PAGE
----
CALAMITY JANE (1953)
Described at the time as a second-tier Annie Get Your Gun (1950), this is actually the better film primarily because of Day’s performance and singing. It’s a highly fictionalized telling of the story of the real-life Calamity Jane and Wild Bill Hickok (played by Howard Keel). Day plays Calamity as a brusque, no-nonsense tomboy and you’d be forgiven for thinking the character might actually be gay if it wasn’t for Calamity’s complete infatuation with handsome second lead Philip Carey and, eventually, the ever-growing attraction between Day and Keel. Day was never more physical in a film – her kinetic energy carries every scene. And to top it off she’s funny, endearing and she gets some terrific songs to sing. She had one of her biggest hits with the Oscar winning “Secret Love”. This is one of the times that Oscar should have included Day in the list of Best Actress nominees.
LOVE ME OR LEAVE ME (1955)
This is the one that established Day as a capable dramatic actress. She had semi-successful forays into drama with Young Man with a Horn (1950) and Storm Warning (1951), but this is her breakthrough. She owns the role of the ambitious and slyly manipulative Ruth Etting who uses others to get to the top. This proved Day was as good an actress as she was a singer – and her singing here is spectacular. Sadly, it’s also one of the few chances she had to show her true range. She’s perfectly partnered with James Cagney – and they both deserved Oscar consideration for their work here.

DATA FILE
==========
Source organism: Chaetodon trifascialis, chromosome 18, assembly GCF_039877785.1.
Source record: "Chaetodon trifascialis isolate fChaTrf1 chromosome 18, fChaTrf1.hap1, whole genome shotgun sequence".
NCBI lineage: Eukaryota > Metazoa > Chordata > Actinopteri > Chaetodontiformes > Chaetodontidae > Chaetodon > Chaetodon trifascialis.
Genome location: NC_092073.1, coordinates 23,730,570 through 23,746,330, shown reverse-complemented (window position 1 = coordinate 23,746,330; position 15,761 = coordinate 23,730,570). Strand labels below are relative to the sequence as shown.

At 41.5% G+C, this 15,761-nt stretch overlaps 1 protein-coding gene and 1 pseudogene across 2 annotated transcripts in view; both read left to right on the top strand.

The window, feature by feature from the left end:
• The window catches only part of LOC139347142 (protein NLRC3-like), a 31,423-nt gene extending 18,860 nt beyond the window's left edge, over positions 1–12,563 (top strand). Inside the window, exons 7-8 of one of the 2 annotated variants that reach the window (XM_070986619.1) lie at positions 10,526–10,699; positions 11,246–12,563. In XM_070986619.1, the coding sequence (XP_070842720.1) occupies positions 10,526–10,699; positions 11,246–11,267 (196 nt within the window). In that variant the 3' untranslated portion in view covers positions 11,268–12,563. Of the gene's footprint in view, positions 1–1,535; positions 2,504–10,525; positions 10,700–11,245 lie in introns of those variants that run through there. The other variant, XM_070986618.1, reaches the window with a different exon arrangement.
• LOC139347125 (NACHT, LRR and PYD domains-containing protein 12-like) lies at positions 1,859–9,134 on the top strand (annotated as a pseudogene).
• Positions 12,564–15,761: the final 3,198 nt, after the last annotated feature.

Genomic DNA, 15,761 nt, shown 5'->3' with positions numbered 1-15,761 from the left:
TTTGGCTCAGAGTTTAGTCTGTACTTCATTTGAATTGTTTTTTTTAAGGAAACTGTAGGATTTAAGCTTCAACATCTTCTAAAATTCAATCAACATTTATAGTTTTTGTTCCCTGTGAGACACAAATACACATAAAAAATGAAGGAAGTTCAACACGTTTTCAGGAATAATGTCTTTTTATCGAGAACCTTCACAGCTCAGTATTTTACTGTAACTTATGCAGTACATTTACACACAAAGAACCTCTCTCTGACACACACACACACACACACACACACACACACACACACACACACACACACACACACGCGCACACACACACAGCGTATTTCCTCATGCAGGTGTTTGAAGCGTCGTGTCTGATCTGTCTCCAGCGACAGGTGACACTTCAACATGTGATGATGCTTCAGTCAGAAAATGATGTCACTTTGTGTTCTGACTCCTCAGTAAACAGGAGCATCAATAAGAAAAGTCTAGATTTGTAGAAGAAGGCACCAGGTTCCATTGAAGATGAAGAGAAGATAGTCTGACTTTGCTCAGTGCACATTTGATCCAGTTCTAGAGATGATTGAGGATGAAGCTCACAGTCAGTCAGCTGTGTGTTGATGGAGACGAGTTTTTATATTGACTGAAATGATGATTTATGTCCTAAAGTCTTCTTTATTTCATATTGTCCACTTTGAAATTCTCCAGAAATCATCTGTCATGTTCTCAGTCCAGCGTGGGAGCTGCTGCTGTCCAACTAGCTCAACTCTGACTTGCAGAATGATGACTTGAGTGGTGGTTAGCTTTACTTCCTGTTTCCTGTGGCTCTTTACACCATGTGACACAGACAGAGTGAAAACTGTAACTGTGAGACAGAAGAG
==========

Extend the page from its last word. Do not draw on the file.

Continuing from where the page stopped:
THE MAN WHO KNEW TOO MUCH (1956)
Alfred Hitchcock directed this remake of his own 1934 success – updated to feature James Stewart and Doris Day as an American couple travelling in Morocco with their young son. They witness a murder while shopping and the next day their son is kidnapped to ensure they don’t share what they learned from the dying man. The story takes them back to London to try and save their son – and to stop an assassination. Again, Day delivers with a good script and under Hitchcock’s assured direction. She plays a former entertainer who marries and gives up show business – she’s a little high strung and just resentful enough to make the interplay with Stewart interesting and real. And she’s perfect in the climax when faced with stopping the assassination or saving her son.
THE PAJAMA GAME (1957)
Probably the best musical material Day ever had the chance to perform on screen and one of the best stage to screen adaptations of the fifties. Co-directed by Stanley Donen and George Abbott, it’s a colorful and funny musical comedy about labor relations in a pajama factory. The cast – except for Day – all came from the original Broadway production, but Day fits in just perfectly. She excels in the comedy, the love scenes and in all of her musical numbers, but she’s not the whole show – the supporting cast here is wonderful and choreographer Bob Fosse created some spectacular numbers, particularly the iconic “Steam Heat”.
IT HAPPENED TO JANE (1959)
Day’s career hit a bumpy spot following The Tunnel of Love (1958) – a truly horrible film that deservedly tanked at the box office. She followed it with It Happened to Jane, another box office miss but ironically one of her best comedies. It’s a charming story about a Maine widow trying to get her lobster business off the ground, but runs into challenges in the form of a nasty tycoon whose railway company thwarts her every step of the way. Jack Lemmon co-stars and helps Doris go head to head with the tycoon. Director Richard Quine nicely captures the perfect small-town feel and Day and Lemmon are terrific in nicely judged performances. They’re both supported by a terrific cast that includes Mary Wickes, one of the treasures of movies and TV from the forties to the nineties.
PILLOW TALK (1959)